Build Your Own Workshop

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Introduction: Build Your Own Workshop

Craftsman Workshop of the Future Contest

Finalist in the
Craftsman Workshop of the Future Contest

Like a lot of tinkerers I've been wanting the "Dream" shop for years. I tried several different shop ideas over the years and was never really happy. So I decided to build what I wanted and I had to figure out how to do it. This project is still in progress as it's being built as I get the money and the time.
This is a real basic overview on my solution

Step 1: Getting the Barebones Up

After the site was selected and leveled, holes were dug for the posts. The first few were dug with a hand post hole digger, than I borrowed an auger for my old tractor.
The wood came from the property and was milled with a WoodMizer bandsaw sawmill. I had always heard that the fastest route to a roof was a post and beam structure...so that's what I did.

Step 2: Going Up

I decided to go with 2 stories because I figured since the roof and the pad were the expensive parts it would just make sense. I also originally laid out a 20x20 area and decided it would be too small so I went 30 x 40. The monster was starting to awaken.
(note: 2 stories are A LOT MORE WORK! and 20x20 probably would have been just fine, but now that the hole was started I just jumped right in.)

Step 3: The Slab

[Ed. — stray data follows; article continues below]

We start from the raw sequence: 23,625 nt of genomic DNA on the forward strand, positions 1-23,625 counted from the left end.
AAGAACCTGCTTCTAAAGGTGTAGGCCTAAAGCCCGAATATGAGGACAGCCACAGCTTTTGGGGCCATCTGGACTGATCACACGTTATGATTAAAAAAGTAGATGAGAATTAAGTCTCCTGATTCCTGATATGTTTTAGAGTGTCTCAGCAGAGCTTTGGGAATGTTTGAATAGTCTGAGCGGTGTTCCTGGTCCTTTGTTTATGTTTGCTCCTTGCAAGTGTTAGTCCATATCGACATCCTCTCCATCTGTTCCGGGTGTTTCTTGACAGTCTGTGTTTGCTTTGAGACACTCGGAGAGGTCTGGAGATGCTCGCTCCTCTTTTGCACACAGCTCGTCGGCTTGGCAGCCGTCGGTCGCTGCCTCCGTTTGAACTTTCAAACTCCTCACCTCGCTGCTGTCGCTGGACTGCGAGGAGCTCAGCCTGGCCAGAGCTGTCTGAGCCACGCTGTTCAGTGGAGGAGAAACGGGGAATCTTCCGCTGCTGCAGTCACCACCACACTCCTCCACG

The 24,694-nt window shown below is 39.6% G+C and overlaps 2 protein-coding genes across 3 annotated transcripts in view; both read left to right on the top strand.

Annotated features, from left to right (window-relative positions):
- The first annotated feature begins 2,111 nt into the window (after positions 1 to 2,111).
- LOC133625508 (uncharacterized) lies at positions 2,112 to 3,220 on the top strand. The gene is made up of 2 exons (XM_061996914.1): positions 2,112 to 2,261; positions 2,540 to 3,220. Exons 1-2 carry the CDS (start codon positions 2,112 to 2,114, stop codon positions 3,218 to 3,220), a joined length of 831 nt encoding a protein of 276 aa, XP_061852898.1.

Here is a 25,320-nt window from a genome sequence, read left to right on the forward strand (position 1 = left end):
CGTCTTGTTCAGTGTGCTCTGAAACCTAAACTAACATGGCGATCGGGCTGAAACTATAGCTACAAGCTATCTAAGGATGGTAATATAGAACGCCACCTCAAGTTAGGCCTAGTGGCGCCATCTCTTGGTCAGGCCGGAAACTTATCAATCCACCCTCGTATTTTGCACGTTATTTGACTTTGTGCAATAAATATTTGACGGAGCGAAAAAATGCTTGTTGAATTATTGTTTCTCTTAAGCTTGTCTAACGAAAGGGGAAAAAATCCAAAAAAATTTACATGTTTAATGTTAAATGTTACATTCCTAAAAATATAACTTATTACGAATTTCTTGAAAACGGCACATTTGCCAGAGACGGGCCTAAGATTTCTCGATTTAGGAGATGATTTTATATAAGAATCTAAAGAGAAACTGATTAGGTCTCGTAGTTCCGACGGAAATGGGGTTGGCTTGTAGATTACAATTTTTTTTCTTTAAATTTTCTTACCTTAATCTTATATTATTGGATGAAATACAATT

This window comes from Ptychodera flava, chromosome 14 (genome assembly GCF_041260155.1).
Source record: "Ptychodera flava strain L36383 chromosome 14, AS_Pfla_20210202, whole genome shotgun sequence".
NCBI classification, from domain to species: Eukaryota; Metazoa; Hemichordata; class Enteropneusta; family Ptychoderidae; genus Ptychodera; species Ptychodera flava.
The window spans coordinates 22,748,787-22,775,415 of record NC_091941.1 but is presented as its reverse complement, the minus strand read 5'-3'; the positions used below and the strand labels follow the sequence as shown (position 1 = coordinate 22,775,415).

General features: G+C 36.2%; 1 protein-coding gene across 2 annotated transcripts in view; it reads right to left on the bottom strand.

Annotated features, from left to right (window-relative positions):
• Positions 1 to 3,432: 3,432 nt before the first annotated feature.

Next up in this abbreviated version of the last 2 years of my life was the slab. Slabs are expensive, but, I saved my sheckles and was able to pull it off. Since I was going to all the trouble of a slab I figured I might as well install a radiant heat system. So I did.
First there was 6 inches of well tamped gravel, then a moisture barrier (plastic sheeting) than insulation, than rebar and reinforcement wire than the pex. Covered in a tasty coating of concrete
Mmmmmmmm

Step 4: Bring on the Insulation

I wanted to wrap the skeleton with straw bales for their amazing insulation factor.
The bales deliver somewhere around an R-40 to 50

Step 5: A Plaster Skin

hydraulic lime plaster is applied to the bales . it acts as a skin for strength and helps the building breath.
Plastering is a lot of work .but, really gives the building a nice surface. I'm still plastering on the interior and this spring I hope to finish the exterior. Part 2 : Working with Hydraulic Lime Plaster is up.
It shows in much more detail how to work with this most excellent material.

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    82 Comments

    Hello this is mike!!

    I would like to do that except . . . I have a budget.

    very nice, would love to have a shop that size for welding, auto repair, woodworking and just tinkering

    * The extra time you put into a strawbale structure to smooth the walls will pay you back many times over when you plaster.
    File under things I would do differently

    The pex used in the floor is 7/8's ID. It was installed in three 300 foot loops

    Congratulations …
    Lucky man who has so much space available : would you like to know that your workshop is at least twice (if not more) the size of house ?
    ;D

    Nonetheless, your project is great !